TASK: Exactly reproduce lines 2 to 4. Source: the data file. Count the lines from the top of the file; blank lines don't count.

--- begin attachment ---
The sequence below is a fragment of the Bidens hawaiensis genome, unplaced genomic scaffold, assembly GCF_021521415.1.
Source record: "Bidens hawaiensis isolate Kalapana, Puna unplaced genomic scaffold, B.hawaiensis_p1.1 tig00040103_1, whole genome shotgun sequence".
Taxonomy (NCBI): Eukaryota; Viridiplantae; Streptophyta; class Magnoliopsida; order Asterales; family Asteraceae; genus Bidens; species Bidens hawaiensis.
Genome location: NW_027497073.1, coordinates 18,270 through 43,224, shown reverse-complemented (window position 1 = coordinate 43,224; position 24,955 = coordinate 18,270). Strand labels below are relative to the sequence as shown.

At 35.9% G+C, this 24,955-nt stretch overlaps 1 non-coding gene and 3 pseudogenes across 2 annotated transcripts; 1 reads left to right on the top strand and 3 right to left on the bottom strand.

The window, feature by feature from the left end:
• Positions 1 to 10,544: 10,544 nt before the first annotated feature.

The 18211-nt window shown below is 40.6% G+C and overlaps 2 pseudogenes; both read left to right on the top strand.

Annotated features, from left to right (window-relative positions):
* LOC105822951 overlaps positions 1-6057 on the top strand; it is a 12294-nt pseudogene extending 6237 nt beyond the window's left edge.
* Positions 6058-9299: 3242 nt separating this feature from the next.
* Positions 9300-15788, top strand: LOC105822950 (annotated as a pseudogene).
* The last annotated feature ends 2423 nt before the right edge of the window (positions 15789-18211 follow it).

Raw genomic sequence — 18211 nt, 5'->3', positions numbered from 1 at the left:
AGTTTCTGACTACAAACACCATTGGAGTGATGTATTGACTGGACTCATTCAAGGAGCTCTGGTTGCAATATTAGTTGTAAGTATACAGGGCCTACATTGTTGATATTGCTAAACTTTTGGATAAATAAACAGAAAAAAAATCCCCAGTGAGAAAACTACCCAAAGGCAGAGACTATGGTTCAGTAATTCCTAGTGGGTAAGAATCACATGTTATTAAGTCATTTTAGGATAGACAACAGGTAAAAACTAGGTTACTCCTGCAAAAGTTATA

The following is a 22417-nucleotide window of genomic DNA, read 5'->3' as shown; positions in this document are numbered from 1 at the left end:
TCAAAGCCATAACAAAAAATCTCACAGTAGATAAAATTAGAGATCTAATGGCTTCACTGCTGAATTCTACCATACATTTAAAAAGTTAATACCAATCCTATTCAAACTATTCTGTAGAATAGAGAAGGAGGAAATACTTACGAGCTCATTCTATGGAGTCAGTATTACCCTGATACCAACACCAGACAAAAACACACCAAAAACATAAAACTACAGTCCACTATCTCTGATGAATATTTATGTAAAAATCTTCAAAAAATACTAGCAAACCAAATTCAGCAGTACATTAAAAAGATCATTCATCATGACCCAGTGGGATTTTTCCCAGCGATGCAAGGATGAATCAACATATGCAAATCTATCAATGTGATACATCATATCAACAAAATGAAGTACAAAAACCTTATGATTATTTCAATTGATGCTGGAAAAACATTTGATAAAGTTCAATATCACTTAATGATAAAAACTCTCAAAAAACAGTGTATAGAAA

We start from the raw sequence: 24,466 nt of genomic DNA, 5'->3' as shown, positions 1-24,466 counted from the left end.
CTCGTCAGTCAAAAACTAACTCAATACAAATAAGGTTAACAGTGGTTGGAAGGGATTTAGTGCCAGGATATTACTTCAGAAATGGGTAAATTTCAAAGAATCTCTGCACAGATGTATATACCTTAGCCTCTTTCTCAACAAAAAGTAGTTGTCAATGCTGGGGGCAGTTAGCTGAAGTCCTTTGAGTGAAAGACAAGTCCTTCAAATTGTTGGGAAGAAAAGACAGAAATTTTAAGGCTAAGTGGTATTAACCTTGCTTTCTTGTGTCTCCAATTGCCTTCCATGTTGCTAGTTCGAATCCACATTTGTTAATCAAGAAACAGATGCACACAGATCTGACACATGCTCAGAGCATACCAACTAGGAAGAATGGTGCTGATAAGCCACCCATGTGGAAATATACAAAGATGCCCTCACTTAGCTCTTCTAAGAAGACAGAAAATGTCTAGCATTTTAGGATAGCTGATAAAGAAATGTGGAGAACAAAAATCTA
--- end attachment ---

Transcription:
Source record: "Bidens hawaiensis isolate Kalapana, Puna unplaced genomic scaffold, B.hawaiensis_p1.1 tig00040103_1, whole genome shotgun sequence".
Taxonomy (NCBI): Eukaryota; Viridiplantae; Streptophyta; class Magnoliopsida; order Asterales; family Asteraceae; genus Bidens; species Bidens hawaiensis.
Genome location: NW_027497073.1, coordinates 18,270 through 43,224, shown reverse-complemented (window position 1 = coordinate 43,224; position 24,955 = coordinate 18,270). Strand labels below are relative to the sequence as shown.